The Kentucky House voted 97-1 Monday in favor of House Bill 308, proposed by Rep. Bob Damron. The measure would require Kentucky to report to the FBI when a person is committed, by a court, to a mental institution or if declared mentally ill by a court.
Federal law, in terribly offensive language, prohibits the sale of guns to individuals "adjudicated as a mental defective or who have been committed to a mental institution."
Previously, Kentucky had been one of many states that did not participate in this notification process.
One can't help but think that the recent shootings in Arizona contributed to the passage and proposal of this bill. The issues that present themselves in high-profile mass shootings deserve our sharpened focus on preventing future tragedies.
Yet, they also present sensitive and long-standing questions we, as a society, must grapple with while trying to balance individual liberty, privacy and public safety. It is impossible to eliminate all risks — even logical ones — and easy to resort to reactionary policymaking.
The truth is, we can expect more tragedies like the ones in Arizona and on the Virginia Tech campus, whether or not there is beefed-up law enforcement, more lists and more reporting.
What would have the most impact is more treatment for severe and chronic mental illnesses. Recent news reports have highlighted that incoming college freshman have higher rates of mental illness; 63 percent of them self-identified as having some mental health issue.
We also know that college-age years are when many serious illnesses become apparent and require intervention and treatment for the first time.
Yet, there is little funding for early diagnosis and prevention of these brain diseases — unlike the bombardment of information on sexually transmitted diseases, date rape and pregnancy.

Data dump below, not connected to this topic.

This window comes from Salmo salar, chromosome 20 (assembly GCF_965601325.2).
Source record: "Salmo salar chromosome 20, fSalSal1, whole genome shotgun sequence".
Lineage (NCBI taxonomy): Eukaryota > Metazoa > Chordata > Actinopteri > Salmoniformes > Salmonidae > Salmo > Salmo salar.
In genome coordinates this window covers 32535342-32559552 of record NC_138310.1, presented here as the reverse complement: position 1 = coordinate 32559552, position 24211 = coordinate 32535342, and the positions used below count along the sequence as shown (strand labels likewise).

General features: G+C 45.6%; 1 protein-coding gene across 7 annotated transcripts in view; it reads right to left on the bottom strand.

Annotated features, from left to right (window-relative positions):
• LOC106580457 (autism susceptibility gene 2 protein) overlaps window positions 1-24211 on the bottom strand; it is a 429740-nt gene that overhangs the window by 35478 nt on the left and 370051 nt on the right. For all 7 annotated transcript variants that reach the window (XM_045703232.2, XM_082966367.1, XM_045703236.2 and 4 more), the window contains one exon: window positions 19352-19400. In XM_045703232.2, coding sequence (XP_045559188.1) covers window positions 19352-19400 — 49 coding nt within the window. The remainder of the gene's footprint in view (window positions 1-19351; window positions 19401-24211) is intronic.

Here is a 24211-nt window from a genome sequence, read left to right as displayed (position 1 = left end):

We all shake our heads and claim disbelief when a tragedy puts the spotlight on mental health issues. But within a few days, "the next big thing" happens, the rhetoric fades and — with the exception of a few reactionary changes — we move on. Until it happens again. And it will because:
■ Since the 1950s, there has been a 90 percent reduction in the number of available psychiatric hospital beds. We have gone from one bed for every 300 people to one bed for every 3.000 people.
■ The criminal justice system is trying to serve the psychiatric care needs of 2 million people.
■ We refuse to adequately fund community treatment and services like housing for folks early in the course of their illnesses.
■ We cannot seek help for our mentally ill loved ones until they meet one very important criteria: dangerousness.
Something is very wrong when the law protects my loved one's right to be untreated and mentally ill to the point of being a danger to himself and the community, but then doesn't want him to exercise his constitutional right to keep and bear arms.